Upcoming and Noteworthy

What's ahead on The Classical Network? Catch some of these great programs coming your way. Information on evening concert broadcasts of the New York Philharmonic, Chicago Symphony Orchestra and other nationally broadcast performances can be found on our home page.

Jessica Franko

The Princeton Festival returns to The Classical Network Friday (5/25) at the special time of 4 pm with a concert by the Princeton Festival Baroque Orchestra and Concertmaster Juan Carlos Zamudio. You'll hear Alessandro Stradella's Concerto Grosso in D and the Concerto Grosso in B minor Op. 6 No. 12 by George Frederic Handel, whose aria "Da Tempeste" from his opera Giulio Cesare will also be included on the program, performed by soprano Paloma Friedhoff Bello.

We’re beginning a new series of performances from The Lyric Opera of Chicago with Gluck’s “Orphee et Eurydice” as this week’s Sunday Opera (5/27 3:00 p.m.)  Dmitry Korchak stars as Orpheus, and his Eurydice is Andriana Chuchman.  They’re joined by Lauren Snouffer as Amour and the Lyric Opera of Chicago Chorus and Orchestra.  The performance is conducted by Harry Bicket.  After the opera, we’ll continue with more music of Gluck in his “balleto” “Alessandro” about the ill-fated love of Alexander the Great for Roxane.  

Wednesday, 5-23 at noon on Curtis Calls we'll hear Bartok's String Quartet No. 5 and Mozart's Sonata in F, KV 332.  Performances from student recitals at the Curtis Institute, Wednesdays at noon and Monday evening at 10.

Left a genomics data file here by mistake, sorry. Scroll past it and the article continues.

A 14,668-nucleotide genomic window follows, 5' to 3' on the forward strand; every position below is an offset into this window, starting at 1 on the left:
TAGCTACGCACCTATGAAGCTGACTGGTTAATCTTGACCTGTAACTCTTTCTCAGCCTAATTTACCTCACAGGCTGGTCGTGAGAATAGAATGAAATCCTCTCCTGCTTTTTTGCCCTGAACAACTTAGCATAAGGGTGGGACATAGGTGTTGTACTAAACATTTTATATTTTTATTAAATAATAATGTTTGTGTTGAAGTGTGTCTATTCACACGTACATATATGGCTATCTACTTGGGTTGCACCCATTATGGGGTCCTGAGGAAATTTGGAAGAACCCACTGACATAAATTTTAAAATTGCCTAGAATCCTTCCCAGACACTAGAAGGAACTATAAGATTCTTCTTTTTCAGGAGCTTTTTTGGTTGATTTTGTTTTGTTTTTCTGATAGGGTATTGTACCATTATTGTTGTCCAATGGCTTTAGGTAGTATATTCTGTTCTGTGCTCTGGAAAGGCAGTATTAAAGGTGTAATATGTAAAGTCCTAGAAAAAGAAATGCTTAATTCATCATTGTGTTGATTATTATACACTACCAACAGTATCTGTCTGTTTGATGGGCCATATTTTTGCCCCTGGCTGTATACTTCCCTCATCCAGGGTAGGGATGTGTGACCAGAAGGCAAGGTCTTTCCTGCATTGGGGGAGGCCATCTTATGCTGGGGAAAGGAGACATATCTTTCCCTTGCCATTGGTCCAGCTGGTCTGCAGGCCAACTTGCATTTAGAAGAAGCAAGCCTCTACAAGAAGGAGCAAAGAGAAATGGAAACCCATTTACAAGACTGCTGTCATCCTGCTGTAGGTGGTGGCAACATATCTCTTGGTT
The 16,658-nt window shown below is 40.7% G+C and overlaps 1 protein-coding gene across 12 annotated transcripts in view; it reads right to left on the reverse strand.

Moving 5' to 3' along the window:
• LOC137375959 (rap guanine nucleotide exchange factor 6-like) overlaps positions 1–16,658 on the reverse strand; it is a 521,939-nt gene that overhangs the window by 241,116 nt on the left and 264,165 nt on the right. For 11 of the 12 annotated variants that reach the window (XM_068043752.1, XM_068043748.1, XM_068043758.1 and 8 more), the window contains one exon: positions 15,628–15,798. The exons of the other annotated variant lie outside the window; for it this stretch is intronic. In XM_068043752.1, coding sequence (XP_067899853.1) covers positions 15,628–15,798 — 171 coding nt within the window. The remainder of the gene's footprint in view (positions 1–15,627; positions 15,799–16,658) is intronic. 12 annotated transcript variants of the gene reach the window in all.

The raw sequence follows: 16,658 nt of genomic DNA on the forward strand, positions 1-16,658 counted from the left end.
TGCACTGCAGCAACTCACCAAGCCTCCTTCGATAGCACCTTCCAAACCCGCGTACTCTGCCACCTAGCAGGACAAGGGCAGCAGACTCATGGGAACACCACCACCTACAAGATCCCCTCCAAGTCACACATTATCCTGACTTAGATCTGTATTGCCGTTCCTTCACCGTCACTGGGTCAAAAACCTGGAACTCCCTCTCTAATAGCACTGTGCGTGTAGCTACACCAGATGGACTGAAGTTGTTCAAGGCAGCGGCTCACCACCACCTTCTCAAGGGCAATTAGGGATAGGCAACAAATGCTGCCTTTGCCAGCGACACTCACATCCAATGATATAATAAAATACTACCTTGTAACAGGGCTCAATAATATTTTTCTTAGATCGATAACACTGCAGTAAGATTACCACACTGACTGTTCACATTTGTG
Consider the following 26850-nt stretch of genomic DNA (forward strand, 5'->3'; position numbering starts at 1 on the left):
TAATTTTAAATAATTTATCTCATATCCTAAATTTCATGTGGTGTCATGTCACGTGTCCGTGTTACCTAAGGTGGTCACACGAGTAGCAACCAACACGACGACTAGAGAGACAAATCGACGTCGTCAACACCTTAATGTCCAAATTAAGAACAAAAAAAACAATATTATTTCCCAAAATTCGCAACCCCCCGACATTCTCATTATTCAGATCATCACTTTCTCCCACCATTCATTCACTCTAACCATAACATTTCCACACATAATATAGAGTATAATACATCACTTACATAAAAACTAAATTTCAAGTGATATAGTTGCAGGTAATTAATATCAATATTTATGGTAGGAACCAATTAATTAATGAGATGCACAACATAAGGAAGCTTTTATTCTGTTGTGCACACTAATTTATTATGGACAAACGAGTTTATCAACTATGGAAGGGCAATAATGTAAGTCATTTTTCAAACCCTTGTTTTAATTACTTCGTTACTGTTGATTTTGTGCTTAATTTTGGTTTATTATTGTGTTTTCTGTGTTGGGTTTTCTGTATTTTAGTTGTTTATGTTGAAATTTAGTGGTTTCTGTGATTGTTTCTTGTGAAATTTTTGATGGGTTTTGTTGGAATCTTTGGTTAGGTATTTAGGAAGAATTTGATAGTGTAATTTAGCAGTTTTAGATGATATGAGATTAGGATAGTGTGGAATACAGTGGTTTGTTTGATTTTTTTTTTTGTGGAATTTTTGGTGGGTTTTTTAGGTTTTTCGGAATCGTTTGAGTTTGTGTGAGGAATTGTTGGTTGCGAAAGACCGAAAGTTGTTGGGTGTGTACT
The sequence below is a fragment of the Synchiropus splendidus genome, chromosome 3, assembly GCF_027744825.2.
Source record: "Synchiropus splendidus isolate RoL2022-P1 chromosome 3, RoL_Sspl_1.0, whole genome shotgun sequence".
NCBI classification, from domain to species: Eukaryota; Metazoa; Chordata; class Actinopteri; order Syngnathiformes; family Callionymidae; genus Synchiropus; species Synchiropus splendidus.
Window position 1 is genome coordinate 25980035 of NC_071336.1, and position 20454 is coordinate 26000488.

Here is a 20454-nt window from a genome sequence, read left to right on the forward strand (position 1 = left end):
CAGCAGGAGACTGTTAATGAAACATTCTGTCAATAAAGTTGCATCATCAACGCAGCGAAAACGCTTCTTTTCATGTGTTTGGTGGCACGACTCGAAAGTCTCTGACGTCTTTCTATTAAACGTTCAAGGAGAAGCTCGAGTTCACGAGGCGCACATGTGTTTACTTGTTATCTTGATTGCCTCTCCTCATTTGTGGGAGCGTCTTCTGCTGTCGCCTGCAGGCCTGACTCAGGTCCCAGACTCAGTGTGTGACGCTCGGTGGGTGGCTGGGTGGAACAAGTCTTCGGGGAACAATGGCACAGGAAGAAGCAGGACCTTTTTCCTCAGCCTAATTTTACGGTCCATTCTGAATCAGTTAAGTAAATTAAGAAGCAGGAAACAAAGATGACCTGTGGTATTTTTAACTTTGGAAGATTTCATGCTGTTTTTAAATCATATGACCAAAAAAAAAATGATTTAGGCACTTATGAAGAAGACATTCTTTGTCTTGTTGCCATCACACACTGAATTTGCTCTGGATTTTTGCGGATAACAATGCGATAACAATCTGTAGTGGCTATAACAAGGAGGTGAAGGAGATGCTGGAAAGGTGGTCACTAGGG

This Sunday evening, 5-20 at 11 on Half Past we'll hear:

The Lake Isle of Innisfree by Kevin Kaska, Robert Beaser's Variations for Flute & Piano, Variations for piano by Martin Amlin and Lior Rosner's Awake & Dream.

Music from the past half-century on Half Past.

With the exception, perhaps, of his own transcriptions of the music of Johann Sebastian Bach, Leopold Stokowski recorded more Wagner with the Philadelphia Orchestra than any other single composer.   Revisit some of Stoky’s early recordings, originally issued on 78s, including the controversial “Liebesnacht,” the original version of his symphonic synthesis after “Tristan und Isolde,” and a superb recording of “Wotan’s Farewell and Magic Fire Music” from “Die Walküre.”  The magic begins Sunday at 10 pm. 

The Lyric Stage: May 20 - Kurt Weill

May 20, 2018

In 1979, the Metropolitan Opera revived Kurt Weill's opera Rise and Fall of the City of Mahagonny which had originally appeared in Berlin in 1929. Weill's wife Lotte Lenya sang Jenny. Teresa Stratas took the  role in 1979 at the Met. Lenya saw Stratas do it, and then packed up some unpublished and little known songs by Weill, and gave them to Stratas. Here, said Lenya, nobody sings Weill's music like you do and you should have these. Or words to that effect. The result was Stratas recorded an album of 14 of these songs, and this week we have some of them for you.

Among the many definitions of a “moment,” the first is “a minute portion or point of time: instant,” and on this week’s Dress Circle (5/20 7:00 p.m.), we’ll be looking at a series of “Moment Moments.”  We were surprised by how important moments are in musicals, and we had many shows from which to choose songs.

Hear both sacred and secular music by William Byrd on this Friday's Distant Mirror. First, the Choir of Winchester Cathedral under the direction of David Hill performs the Byrd Mass for 3 Voices; then two consort pieces: The Leaves be Green and a praeludium and ground, both featuring Capriccio Stravagante under Skip Sempe.  Join Allan Kelly at 10pm.